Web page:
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Demián Bichir on Savages, the War on Drugs, and Brad Pitt’s Tequila Consumption

Demian Bichir. Photo: Joe Klamar/AFP/GettyImages

Demián Bichir, who was nominated for an Oscar for his portrayal of an undocumented-immigrant gardener in A Better Life, represents the less savage side of the drug trade in Oliver Stone’s adaptation of Don Winslow’s crime novel Savages. While it’s all in a day’s work for other characters to steal, kidnap, and kill, Bichir’s character Alex — a lawyer for the Baja Cartel — classes up the joint by treating everyone in a civilized manner, even if there’s no room for negotiation in his client’s demands. Though obviously, Alex wouldn’t be taken seriously if it weren’t for Lado, the cartel’s enforcer, played by Bichir’s friend Benicio del Toro, who is always eager to get his hands dirty. Bichir, who previously worked with Del Toro in Che, chatted with Vulture about legalizing drugs, gifting tequila, and what his next Del Toro team-up could be.

When director Chris Weitz called you in to talk about A Better Life, you were momentarily confused, thinking he was proposing the part of a vampire gardener, since he was also doing New Moon at the time. But you nearly have a vampire gardener character in Savages with Lado, considering how he hides his work.
[Laughs.] I’m telling you, that’s how crazy filmmaking is. In A Better Life, we’re showing you how wonderful gardeners are, and how much they help us all, and in Savages, you have this crazy guy who says he’s a gardener and his methods are all bloody. Lado, that’s an instant classic right there. He could be a vampire gardener. You know, we could do a vampire gardener film, Benicio and I. We could both do it. Why not? [Laughs.] I’ll do it. I’d love to step into that genre, but you need somebody really clever and talented as a director to make sure it’s going to fly.   

Maybe Robert Rodriguez could do that one. You should talk to him when you’re on set for Machete Kills. You’re playing a madman?
I’m jumping into that in the middle of July. I have no idea what I’m playing — I don’t think I know more than you do! I’ve been in communication with Robert, and he’s finishing the last touches on the first draft. But it’s anything goes with that one. That’s a genre that I love. It’s such a comic way of telling stories, and it’s pretty fascinating. But violence on that scale should only be allowed in fiction. [Laughs.]

Like your torture scene in Savages? How did you prepare for that? It’s pretty brutal.
You know it’s coming, you’re getting ready for it, and when it comes, it’s a special day. You’re fully concentrated, 120 people are all around you, and it’s pretty heavy and hard-core. It’s not an easy ride, when you have those types of scenes. You’re drained. You’re wrecked. But this guy, Alex, he’s removed from that side of the business usually. He’s the educated arm of the organization. He’s elegant. He’s talented. He’s a lawyer. He brings dignity and redemption to the cartel. And even when he “confesses,” the way he protects his family gives him some dignity.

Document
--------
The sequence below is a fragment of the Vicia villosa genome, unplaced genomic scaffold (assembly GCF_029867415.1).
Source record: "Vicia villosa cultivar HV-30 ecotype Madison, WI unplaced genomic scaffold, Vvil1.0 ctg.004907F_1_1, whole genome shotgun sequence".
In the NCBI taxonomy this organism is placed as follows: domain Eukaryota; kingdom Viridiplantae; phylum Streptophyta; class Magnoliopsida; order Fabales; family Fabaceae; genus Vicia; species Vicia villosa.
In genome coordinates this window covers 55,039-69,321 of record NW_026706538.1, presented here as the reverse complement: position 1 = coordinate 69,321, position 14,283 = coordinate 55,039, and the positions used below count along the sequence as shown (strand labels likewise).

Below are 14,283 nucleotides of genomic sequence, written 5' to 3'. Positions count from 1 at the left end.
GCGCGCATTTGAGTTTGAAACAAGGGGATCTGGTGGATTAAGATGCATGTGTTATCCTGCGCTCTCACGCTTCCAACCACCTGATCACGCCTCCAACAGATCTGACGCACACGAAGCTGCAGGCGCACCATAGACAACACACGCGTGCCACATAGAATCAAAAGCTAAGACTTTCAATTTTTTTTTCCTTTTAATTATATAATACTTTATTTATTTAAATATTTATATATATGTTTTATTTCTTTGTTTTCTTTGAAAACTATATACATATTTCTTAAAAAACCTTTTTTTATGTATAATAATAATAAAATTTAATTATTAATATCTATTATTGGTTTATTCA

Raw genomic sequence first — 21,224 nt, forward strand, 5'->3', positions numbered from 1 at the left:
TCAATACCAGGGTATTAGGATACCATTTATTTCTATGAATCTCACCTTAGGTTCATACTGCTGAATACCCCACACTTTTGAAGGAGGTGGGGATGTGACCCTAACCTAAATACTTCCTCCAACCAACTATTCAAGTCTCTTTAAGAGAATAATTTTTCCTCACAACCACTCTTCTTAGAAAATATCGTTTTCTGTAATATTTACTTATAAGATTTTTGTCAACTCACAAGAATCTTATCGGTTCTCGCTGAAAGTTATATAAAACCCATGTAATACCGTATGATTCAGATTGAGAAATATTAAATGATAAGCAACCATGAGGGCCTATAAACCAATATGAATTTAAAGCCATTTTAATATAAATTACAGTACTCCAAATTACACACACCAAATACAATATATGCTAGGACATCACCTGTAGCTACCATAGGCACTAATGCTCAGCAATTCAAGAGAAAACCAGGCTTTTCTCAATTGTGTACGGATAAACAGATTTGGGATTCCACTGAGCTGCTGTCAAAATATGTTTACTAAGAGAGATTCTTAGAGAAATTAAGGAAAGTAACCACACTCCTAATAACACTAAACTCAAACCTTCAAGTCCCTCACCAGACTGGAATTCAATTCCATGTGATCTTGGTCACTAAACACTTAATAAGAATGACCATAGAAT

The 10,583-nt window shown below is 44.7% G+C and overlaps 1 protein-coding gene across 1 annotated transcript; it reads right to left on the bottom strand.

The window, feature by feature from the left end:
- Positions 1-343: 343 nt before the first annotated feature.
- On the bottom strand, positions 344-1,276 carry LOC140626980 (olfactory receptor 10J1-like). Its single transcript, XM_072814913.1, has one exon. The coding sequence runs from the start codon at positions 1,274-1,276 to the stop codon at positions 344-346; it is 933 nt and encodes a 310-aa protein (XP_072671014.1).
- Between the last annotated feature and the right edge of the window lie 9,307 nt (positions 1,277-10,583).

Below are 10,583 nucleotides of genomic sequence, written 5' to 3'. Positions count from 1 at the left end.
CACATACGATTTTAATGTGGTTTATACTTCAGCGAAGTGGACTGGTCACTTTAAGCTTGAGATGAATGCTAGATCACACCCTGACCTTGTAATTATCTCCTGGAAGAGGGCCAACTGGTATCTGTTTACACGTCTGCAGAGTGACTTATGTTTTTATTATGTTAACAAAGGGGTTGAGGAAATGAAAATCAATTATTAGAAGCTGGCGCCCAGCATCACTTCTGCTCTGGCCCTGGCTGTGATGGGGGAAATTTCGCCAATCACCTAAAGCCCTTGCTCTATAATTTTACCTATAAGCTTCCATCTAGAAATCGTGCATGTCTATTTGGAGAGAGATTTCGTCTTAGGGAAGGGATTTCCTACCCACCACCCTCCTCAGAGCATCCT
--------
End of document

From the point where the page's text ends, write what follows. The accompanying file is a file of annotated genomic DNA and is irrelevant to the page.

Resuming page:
Since this is all about the violence that happens with the drug trade, do you think marijuana should be legalized?
It’s definitely an issue that needs to be talked about and brought to the table. They need to debate it, seriously. And I think the urgency of that debate would be ending the violence and seeing what works, if it’s possible to end that or not. There are many, many things you need to talk about — legalization, decriminalization, regulation, taxation — but you need to talk. It’s like Prohibition, and a lot of people died back then because of the same thing, and in this war against drugs, there are a lot of innocent people dying. The great thing about Savages, the book and the film, is that it talks about whose responsibility this is, because it’s not a one-country problem. This is on both sides of the border.

How do you feel about the Supreme Court’s recent ruling regarding Arizona’s immigration law?
It’s great news! It only addresses a tiny piece of the problem, but it is great news. Hopefully it leads to even better news, because you can still be criminalized or stopped for the way you look. That’s crazy. Then the next thing you know, anybody who looks Latin or Mexican, we would have to wear something on our arms, an I for Illegal, you know what I mean? It’s just crazy. We can’t allow that.

At one point, you turned down the part of Khan in the next Star Trek movie, after Benicio turned it down, so you could do your brother’s production of Swimming With Sharks in Mexico City …
Who said I turned it down? [Laughs.] I had a great meeting with J.J. [Abrams], but we couldn’t do it at this time, because of the play, and I was getting ready for opening night, so I could not leave the project. But I didn’t really, I never really got the offer, so how could I say no? [Laughs.] But I hope we work together someday, because I absolutely want to work with J.J.

You gave a bottle of tequila to each of your fellow Best Actor nominees for the Oscars. Did any of them reciprocate?
You know, I just sent another bottle to Benicio, because he’s a great tequila lover — I send white tequila, because it’s pure when it’s silver. It’s pretty much the purest form of agave. But you don’t give gifts to get gifts, and pretty much what I got from them is really, really great — warmth and affection and the chance to mingle and share points of view. Although Jean Dujardin, he did send me a bottle of Champagne, which was very nice of him. All the other guys were really grateful, too. Brad [Pitt] told me that he almost finished the whole bottle while watching the Super Bowl. I think he was joking!  

Demián Bichir on Brad Pitt’s Tequila Consumption